I learnt a lot about performance and the performer’s “presence” while watching and of course listening to Adam Tendler’s interpretation of 4’33”. It has made me consider even more intently notions of public performance, stage presence and body language, and with this in mind, I will close this article with a quote from Adam himself:

Cage eliminates the details of notes, rhythm, tone, and leaves the performer with the basics of presence. It means the handling of (again traditionally) a piano lid, a clock, and a body—fingers, legs, torso. We use these parts of our body as instrumentalists, of course, but 4’33” isolates them, zooms in on them. It puts a microscope onto the passage of time and how our body—the thing that performs— behaves in that time.

Poise.

I can’t tell you the number of times I have attended a fine, accurate, acceptable and perfectly usable performance from a musician who has never actually learned to sit.

 


Further reading

Searching for Silence

What silence taught John Cage

Defending 4′33″ as a standard in the piano repertoire

 

 

Meet the Artist……Pieter Wispelwey, cellist

Who or what inspired you to take up the ‘cello and pursue a career in music?

My father is an amateur violinist and has been playing in string quartets with friends all his life. At the age of two I was allowed to sit in the room when they were rehearsing and I was obsessed with the cello and have been ever since.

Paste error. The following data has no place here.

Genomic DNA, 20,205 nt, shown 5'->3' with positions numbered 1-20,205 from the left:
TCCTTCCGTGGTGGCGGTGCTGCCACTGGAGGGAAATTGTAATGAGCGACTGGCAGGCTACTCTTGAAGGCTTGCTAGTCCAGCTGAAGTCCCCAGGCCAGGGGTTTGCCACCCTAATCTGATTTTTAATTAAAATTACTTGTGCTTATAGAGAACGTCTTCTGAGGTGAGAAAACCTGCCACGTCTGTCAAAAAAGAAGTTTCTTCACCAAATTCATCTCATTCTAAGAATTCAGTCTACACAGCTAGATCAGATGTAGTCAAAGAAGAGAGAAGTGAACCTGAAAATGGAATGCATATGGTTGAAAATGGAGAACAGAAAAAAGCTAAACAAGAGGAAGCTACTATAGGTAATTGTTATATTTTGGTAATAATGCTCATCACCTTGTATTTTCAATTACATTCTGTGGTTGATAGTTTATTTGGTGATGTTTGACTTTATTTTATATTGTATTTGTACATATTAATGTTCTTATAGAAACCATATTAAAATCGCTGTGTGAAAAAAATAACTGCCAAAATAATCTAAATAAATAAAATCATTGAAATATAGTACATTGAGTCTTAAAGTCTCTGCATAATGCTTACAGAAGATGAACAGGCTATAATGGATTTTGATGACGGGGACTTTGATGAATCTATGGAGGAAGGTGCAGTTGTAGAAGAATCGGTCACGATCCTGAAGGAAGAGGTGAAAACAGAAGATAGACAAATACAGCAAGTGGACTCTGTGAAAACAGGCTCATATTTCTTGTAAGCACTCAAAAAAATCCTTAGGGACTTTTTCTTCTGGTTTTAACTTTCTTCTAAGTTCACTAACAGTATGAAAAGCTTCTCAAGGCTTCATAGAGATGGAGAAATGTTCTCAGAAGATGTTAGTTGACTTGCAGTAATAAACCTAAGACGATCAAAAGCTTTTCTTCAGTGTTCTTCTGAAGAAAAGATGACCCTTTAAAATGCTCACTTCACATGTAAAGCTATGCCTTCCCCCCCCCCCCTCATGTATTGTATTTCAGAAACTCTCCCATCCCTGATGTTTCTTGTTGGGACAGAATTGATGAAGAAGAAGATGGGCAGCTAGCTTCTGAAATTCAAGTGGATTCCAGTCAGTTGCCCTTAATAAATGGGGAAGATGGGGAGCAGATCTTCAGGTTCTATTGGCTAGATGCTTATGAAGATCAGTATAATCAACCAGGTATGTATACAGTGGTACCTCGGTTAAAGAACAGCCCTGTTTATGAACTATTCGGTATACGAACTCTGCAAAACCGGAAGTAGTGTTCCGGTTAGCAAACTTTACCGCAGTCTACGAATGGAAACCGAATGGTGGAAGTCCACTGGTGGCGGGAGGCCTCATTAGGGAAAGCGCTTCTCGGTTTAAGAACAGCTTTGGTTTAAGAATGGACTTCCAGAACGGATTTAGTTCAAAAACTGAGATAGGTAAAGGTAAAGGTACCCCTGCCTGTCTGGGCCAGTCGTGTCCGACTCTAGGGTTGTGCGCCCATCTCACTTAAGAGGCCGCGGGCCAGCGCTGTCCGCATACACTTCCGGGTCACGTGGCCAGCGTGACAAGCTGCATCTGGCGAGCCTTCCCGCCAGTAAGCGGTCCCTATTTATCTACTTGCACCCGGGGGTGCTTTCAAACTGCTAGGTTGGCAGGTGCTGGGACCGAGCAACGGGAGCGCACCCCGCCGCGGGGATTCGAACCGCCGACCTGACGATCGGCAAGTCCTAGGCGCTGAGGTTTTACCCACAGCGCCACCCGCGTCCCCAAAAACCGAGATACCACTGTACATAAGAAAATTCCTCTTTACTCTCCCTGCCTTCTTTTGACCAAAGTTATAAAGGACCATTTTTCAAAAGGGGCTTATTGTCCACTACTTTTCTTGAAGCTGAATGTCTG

Who or what were the most important influences on your musical life and career?

I was extraordinarily lucky with my first cello teacher. I started the piano with my mum, who taught me to read music and was then introduced to my teacher, Dicky Boeke, at the age of six, but didn’t start with her until I was eight as she was so busy. She taught me for 10 years, and not just about cello; it was about art, literature, opera. She helped me audition for the great Dutch cellist Anner Bylsma and I studied with him for two years from the age of 17-19. I have been on my own since then, apart from a year of studies in the US and an unforgettable summer course with William Pleeth in Aldeburgh.

What have been the greatest challenges of your career so far?

I consider my career to have reached its middle length so far, and I still have two decades to go. So of course there are ups and downs and disappointments – everybody has these. One challenge could be physical in terms of injury; however I have been very lucky in that sense. Practising and the relationship with your instrument keeps you inspired.